Although the incident in Pennsylvania was reported as a breaking news story, it had allegedly occurred 20 months earlier (in April 1966). Dr. Yoder, blind from childhood due to an accident, had attended a lecture on the "dangers of LSD" in the autumn of 1967, and shortly afterwards he mentioned the story of the blinded students to Joseph Hunt, the commissioner of the Rehabilitation Service Administration, an office of the federal cabinet's Department of Health, Education and Welfare. Hunt asked Yoder for a written account of the incident, and Yoder complied by submitting actual case studies of six blind students (with the students' names covered over), all of whom were reportedly receiving state aid. This "report" was leaked to an Associated Press reporter who released it to the media on 13 January 1968, and outraged government officials took quick action. The next day the Federal Drug Administration announced it would conduct an investigation and prosecute the persons who had supplied LSD to the blinded students. On January 16, Pennsylvania state senator Benjamin R. Donolow and the press secretary for vacationing Pennsylvania governor Raymond P. Shafer both stated at news conferences that the story was true, as did Governor Shafer himself on January 17.
Some sensible skeptics managed to make themselves heard, however. Ophthamologists expressed their doubts that even LSD could override self-preservation instincts long enough to keep a person's eyes focused on the sun until retinal tissues burned, or that such an occurrence could have remained unreported twenty months later. And when investigators began to check on the case reports offered by Dr. Yoder, they found several damning inconsistencies: one of the "victims" had been receiving state aid since before April 1966, and another hadn't even been a student at the time of the alleged blindings. Yoder admitted on January 18 that he had made the whole thing up because of his "concern over illegal LSD use by children." The "distraught and upset" Commissioner Yoder was immediately suspended from his post as he checked himself into the Philadelphia Psychiatric Center, where he spent four weeks before being permanently removed from his position with the Welfare Department. (Although Dr. Norman Yoder is the name now mentioned whenever this story is discussed, the creation of this legend should be credited to the anonymous hoaxster[s] who had planted the "blinded students" articles in California newspapers eight months earlier.)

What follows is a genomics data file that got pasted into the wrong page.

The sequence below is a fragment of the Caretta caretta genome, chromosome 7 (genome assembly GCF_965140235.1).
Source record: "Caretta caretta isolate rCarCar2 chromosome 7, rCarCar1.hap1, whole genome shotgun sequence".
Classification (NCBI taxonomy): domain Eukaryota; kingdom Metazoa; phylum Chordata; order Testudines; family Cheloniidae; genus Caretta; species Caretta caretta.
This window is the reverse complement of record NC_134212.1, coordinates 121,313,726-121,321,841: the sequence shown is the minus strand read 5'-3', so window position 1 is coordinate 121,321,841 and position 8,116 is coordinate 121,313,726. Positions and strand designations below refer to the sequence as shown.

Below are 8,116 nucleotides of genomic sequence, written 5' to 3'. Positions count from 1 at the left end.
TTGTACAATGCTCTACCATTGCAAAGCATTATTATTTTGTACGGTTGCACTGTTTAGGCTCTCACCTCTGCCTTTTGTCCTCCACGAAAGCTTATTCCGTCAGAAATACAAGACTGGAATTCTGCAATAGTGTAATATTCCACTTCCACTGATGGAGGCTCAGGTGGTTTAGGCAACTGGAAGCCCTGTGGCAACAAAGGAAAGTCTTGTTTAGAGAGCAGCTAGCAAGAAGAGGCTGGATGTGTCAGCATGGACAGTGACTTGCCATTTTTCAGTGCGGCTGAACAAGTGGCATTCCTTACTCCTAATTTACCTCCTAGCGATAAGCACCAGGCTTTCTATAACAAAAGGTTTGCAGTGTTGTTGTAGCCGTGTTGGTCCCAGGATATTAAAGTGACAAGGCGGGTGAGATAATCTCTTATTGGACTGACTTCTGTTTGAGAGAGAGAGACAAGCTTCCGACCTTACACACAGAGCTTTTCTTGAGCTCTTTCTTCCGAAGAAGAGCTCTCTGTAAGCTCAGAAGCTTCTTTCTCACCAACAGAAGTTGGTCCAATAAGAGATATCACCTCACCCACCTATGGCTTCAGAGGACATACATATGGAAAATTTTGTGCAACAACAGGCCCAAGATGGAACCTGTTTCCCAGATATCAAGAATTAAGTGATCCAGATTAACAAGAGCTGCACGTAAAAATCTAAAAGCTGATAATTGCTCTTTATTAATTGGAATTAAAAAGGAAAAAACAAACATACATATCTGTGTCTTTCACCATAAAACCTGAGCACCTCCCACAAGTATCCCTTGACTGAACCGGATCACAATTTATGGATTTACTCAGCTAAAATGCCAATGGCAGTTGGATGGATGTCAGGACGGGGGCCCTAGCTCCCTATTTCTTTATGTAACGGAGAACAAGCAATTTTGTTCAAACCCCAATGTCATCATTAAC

As usual, the unraveling of the legend received far less attention from the press than its sensational outbreak had produced, and it remained a widely believed drug horror story throughout the next decade. (Newsweek reluctantly printed a tiny retraction in response to a reader who wrote them that "the entire affair was the ill-conceived hoax of individuals who possibly share your zealotry for evoking before the public's terror-charged eyes the many perils presumably awaiting the hallucinogenic traveler.") Joel Fort provided an apt and succinct commentary on this legend in his 1969 book The Pleasure Seekers:
No instances of blindness have been shown to result from LSD use, but, of course, there are millions of blind people and hundreds of known causes of blindness which the public and press have shown much less concern about than the propaganda associating LSD with this severe disability. The propensity of the mass media uncritically to accept lurid and sensationalistic stories emanating from generally untrustworthy and uninformed government sources is probably far more dangerous to our social fabric than LSD. Printers' ink in one sense is the most dangerous chemical in use.
Sightings: In episode #36 of Dragnet 1967, Sgt. Joe Friday makes reference to those poor kids in Santa Barbara who went blind from staring into the sun.